I think what really sealed my fate was Chris coming back in, and people seeing Chris as somebody to work with instead of take out. If somebody more threatening than him had come back in, like maybe Joe or Kelly, I think they would’ve been out like that. I think that’s truly what made me lose. But if I could change one thing, well, I really couldn’t change it, but it was voting out Aurora. I think when she was gone, I realized that that was a detriment to my game. And I realized it as it was happening. I knew this wasn’t something that was gonna benefit me, but my hands were kind of tied.
I was really the only one who wanted to get Julie out, because I knew everyone would sit next to Julie, so if everyone wants to sit next to Julie, that’s one less thought for me. Because they wanted to sit next to her, they wanted to keep her, so I couldn’t alienate the only people willing to work with me in the future, so I thought. Losing Aurora was the worst part for my game in terms of something that I kind of could’ve controlled, but in reality I did my best and I couldn’t have really flown that any other way.
What we see on air is just a tiny fraction of what actually happens out there. What is something that happened that you wish we, as viewers, had seen?
Oh, there are several things. Well, one, it looks like I never looked for idols, which I did, and often. Two, it made it look like we never followed Rick with his idol hunting, and we did, and often. Specifically me, there was one time he took off holding a machete, and I was just sure he had a clue or something. And this was at the very end of the game, I was incredibly depleted, but I took off after him, and he ran up over this big hill onto another side of the beach and I followed him the whole time, and I stuck with him, and it turns out he was just practicing making fire, but I thought he was trying to fool me, so I stayed with him for hours, but all he did was make fires, so eventually I ended up making a fire with him, and we talked and we bonded. It didn’t really show me, or anyone having a human relationship with Rick, so I wish that was something that was shown.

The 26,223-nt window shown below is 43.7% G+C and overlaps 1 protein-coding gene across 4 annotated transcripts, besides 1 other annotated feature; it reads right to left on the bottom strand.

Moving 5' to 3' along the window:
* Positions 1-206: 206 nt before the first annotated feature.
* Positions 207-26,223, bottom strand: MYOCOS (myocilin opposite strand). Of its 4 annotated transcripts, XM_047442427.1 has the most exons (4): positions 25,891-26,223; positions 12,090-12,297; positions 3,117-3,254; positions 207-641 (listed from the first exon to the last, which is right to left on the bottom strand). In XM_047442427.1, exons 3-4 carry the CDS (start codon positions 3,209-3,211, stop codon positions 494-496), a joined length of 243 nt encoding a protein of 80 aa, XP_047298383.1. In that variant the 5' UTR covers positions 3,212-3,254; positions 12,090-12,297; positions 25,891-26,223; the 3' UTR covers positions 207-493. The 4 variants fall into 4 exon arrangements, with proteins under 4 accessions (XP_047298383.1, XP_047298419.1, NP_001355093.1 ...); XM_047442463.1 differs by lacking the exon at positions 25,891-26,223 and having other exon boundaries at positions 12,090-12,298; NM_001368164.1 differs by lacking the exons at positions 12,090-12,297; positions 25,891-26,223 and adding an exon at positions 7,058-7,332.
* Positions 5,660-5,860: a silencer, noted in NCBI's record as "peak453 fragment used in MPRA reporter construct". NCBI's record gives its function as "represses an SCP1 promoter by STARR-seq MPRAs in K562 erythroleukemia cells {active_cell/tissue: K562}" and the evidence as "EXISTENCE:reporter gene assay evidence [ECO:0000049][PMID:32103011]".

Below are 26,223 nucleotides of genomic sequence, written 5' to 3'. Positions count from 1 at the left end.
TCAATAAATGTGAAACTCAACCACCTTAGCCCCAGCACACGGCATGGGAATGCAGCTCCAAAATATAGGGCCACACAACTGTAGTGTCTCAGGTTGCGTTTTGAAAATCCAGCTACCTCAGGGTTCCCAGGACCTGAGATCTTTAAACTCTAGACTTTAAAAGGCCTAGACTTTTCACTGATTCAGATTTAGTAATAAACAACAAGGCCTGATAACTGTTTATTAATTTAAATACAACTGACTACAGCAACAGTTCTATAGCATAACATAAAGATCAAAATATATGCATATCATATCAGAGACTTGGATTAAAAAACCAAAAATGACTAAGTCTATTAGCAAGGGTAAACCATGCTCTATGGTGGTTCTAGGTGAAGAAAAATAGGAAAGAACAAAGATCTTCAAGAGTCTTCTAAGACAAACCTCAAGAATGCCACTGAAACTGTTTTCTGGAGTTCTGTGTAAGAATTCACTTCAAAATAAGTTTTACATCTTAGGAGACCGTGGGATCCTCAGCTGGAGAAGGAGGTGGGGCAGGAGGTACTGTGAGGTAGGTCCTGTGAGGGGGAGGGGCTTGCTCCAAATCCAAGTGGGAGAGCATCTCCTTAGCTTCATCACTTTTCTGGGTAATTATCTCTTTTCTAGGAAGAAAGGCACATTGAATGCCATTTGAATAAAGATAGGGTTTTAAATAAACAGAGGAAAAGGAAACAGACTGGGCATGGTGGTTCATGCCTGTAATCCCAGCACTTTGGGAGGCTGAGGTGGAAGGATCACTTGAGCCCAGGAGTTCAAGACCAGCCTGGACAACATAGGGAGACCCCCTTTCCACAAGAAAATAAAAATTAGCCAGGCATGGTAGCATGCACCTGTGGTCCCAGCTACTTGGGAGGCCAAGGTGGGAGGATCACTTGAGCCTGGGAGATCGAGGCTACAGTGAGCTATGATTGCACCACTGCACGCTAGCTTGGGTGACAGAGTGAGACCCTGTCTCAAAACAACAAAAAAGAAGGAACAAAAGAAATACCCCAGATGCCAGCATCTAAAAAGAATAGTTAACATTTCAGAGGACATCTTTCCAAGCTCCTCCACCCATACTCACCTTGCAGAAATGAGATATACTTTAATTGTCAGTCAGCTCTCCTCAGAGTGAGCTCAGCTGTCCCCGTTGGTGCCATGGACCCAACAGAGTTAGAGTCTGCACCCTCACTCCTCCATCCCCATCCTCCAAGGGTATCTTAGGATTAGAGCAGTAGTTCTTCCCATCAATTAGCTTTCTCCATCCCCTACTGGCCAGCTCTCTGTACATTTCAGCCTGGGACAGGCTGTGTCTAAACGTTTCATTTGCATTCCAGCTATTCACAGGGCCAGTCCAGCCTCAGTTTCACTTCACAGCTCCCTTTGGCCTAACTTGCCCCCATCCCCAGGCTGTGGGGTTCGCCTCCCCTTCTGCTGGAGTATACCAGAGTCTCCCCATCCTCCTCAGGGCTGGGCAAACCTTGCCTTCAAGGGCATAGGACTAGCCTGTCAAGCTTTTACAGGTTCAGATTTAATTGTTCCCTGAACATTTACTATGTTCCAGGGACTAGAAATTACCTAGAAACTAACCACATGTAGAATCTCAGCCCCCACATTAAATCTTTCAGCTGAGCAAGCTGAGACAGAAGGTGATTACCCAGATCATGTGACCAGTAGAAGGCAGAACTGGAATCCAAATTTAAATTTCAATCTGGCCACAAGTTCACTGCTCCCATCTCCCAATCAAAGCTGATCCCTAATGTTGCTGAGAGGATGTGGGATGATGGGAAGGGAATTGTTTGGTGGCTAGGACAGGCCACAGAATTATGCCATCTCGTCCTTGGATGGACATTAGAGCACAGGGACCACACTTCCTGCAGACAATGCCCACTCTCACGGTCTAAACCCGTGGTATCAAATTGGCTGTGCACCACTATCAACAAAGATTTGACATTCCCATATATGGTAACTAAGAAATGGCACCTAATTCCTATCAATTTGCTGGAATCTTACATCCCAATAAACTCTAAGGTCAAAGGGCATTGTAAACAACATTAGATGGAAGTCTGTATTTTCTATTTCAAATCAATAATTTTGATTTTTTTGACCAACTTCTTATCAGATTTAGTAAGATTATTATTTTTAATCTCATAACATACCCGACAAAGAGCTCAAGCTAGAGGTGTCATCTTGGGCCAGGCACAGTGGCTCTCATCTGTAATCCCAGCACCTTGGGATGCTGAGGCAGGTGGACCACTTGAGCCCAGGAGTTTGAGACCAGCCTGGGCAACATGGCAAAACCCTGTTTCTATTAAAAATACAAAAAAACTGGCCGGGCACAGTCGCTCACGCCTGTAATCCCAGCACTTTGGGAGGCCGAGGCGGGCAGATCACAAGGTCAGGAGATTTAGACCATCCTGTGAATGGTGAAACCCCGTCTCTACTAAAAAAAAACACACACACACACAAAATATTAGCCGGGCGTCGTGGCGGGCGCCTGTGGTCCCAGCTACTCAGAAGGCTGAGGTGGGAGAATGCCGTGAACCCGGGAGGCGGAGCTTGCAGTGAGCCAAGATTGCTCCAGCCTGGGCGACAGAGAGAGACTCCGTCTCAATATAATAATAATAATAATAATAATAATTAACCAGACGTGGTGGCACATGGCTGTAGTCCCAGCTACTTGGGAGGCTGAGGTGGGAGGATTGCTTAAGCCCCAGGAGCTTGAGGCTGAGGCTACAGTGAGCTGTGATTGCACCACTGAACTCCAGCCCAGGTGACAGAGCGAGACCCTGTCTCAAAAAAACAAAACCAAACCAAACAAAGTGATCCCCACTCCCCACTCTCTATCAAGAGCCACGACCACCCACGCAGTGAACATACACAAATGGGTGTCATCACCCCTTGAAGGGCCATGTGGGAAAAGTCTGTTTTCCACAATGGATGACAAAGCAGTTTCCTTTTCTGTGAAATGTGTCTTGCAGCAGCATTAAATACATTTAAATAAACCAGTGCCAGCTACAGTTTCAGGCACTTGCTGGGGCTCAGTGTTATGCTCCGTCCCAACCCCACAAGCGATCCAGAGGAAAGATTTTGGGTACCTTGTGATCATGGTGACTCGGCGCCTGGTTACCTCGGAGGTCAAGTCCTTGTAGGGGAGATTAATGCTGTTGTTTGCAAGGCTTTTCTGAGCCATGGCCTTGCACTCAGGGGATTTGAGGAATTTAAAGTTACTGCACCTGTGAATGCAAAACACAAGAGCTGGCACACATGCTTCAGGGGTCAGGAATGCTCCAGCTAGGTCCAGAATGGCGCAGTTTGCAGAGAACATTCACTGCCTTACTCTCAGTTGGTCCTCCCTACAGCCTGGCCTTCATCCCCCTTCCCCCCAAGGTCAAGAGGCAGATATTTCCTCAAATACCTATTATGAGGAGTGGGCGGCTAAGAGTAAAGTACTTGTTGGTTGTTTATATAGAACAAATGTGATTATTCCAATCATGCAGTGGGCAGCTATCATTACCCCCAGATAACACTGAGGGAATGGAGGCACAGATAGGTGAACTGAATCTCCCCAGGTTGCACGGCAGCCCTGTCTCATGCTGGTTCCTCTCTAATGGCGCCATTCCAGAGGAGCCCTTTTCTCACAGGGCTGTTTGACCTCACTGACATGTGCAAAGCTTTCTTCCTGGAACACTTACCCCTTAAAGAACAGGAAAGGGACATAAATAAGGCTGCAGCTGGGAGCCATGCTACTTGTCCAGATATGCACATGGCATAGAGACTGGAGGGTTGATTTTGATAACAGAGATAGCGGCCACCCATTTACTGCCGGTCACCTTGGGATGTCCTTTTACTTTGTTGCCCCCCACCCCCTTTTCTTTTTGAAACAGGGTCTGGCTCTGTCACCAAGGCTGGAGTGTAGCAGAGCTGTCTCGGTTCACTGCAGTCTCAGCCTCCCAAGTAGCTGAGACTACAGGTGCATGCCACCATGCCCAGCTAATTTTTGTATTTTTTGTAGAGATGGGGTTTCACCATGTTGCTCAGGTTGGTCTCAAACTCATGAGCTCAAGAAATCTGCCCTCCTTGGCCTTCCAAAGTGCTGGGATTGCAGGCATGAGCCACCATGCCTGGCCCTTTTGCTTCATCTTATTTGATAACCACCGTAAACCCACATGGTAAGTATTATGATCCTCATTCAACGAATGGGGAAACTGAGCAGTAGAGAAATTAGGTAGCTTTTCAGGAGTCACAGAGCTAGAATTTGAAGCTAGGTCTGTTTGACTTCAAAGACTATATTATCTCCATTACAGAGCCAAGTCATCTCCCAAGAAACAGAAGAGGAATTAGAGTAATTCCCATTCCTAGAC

And then when we voted out Wardog, I was really proud of that one, because there was a lot that wasn’t shown. Again, also, when we voted out Ron. There’s always so many layers to plans that they just can’t possibly explain. I’ll try to explain the Wardog one the best I can. So when Wardog was going home, Wardog thought we were all voting out Aurora. But Wardog knew that I was very close with Aurora at that point, so he told me we were voting out Gavin. And then, I, truly, with Gavin and Aurora, knew that we were voting out Wardog. This is actually something that I did with Aubry, also. I expressed doubt in a plan that everyone had in place, and it revolves around another plan, and I made her extra comfortable by giving her more options or expressing doubt with something that was fake.
So I did that with Wardog, too, because I knew Wardog knew I was smart, and so I said to Wardog, “Hey, Gavin doesn’t seem nervous. Why is Gavin not scrambling if his name’s the one out there?” And so, he’s like, “Oh, s—.” And so he pulls Gavin to the side, and he was like, “Dude, you need to act more nervous around Victoria ’cause she’s gonna realize that we’re not voting you out,” because he thought that we’re voting out Aurora. He tells Gavin to pull me to the side and just say, “Vic, I’m nervous. We gotta figure something out.” And so Gavin does that, he pulls me aside, and I say to Gavin, “Is this where you’re supposed to tell me your nervous?” And Gavin goes, “Yep.”
And I love doing that, because by me expressing doubt in the plans that Gavin’s going home, it makes Wardog truly believe that I think Gavin’s going home, because why would I say that if I didn’t believe that’s what was happening? So I think that was my gameplay. It was being involved in every single layer of the plans and knowing what every single other person thought was happening, and making them so comfortable in the plan they thought was happening to never have to play an idol or an advantage if they had one, because Wardog had eyes on everyone the day he was voted out. He was worried, so I wanted him to be as calm as possible. I wish things like that were shown, but I understand that that’s incredibly complicated and probably not good television.
- Survivor host Jeff Probst answers season finale burning questions
- Winner Chris Underwood on that shocking Survivor ending
- Rick Devens reacts to getting $100k from Sia
- Gavin Whitson weighs in on controversial jury decision
- Lauren O’Connell explains her big idol gaffe
- Reem Daly says she almost trashed Edge of Extinction
- Survivor: Island of the Idols: Jeff Porbst shares intel on NEXT season
- Survivor: Edge of Extinction finale recap: Did the right person win?
- The best Survivor finale story you never knew